Legacy Oregon Burn Center
Burn injury protocols
Wildland Firefighter Protocols
Based on the Burn injury protocols for treatment and transportation of wildland firefighters who sustain burn injuries during wildland fire operations, issued by the Department of Interior on 9/12/2007. (Used with permission)
It is imperative that action is taken quickly, as burn injuries are often difficult to evaluate and may take 72 hours to manifest themselves. When there is any doubt as to the severity of the injury, immediately refer and transport the employee to a regional burn center.
The following procedures will be used when Bureau of Land Management (BLM) employees sustain burn injuries, regardless of agency jurisdiction. These procedures will also apply to federal employees, casuals, and other personnel covered by the Federal Employee's Compensation Act who are burned during a wildland fire operation within BLM jurisdiction.
After on-site medical response, initial medical stabilization, and evaluation are completed, District/Field Managers will coordinate with the attending physician to ensure that an employee whose injuries meet any of the following burn injury criteria (identified by the American Burn Association as warranting immediate referral to an accredited burn center) is immediately referred to the nearest regional burn center. See a list of possible burn care facilities.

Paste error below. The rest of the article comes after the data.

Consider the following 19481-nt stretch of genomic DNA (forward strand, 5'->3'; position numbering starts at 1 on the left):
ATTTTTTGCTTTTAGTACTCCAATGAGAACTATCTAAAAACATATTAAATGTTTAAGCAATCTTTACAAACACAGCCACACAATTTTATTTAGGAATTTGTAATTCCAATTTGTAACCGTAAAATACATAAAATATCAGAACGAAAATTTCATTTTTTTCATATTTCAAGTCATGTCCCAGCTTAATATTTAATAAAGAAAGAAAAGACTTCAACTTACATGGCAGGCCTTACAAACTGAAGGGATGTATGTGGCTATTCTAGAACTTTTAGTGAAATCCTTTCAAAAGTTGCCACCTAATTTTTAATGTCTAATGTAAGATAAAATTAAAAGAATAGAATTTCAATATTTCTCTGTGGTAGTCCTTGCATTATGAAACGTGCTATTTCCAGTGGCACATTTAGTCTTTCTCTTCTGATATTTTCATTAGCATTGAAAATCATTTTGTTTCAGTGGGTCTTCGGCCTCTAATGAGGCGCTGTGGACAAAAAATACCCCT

The decision to refer the employee to a regional burn center will be made directly by the attending physician or may be requested of the physician by the Agency Administrator.
Burn injury criteria
- Partial thickness burns (second degree) involving greater than 5 percent Total Body Surface Area (TBSA).
- Burns involving the face, hands, feet, genitalia, perineum or major joints.
- Third-degree burns of any size are present.
- Electrical burns, including lightning injury are present.
- Inhalation injury is suspected.
- Burns are accompanied by traumatic injury (such as fractures).
- Individuals are unable to immediately return to full duty.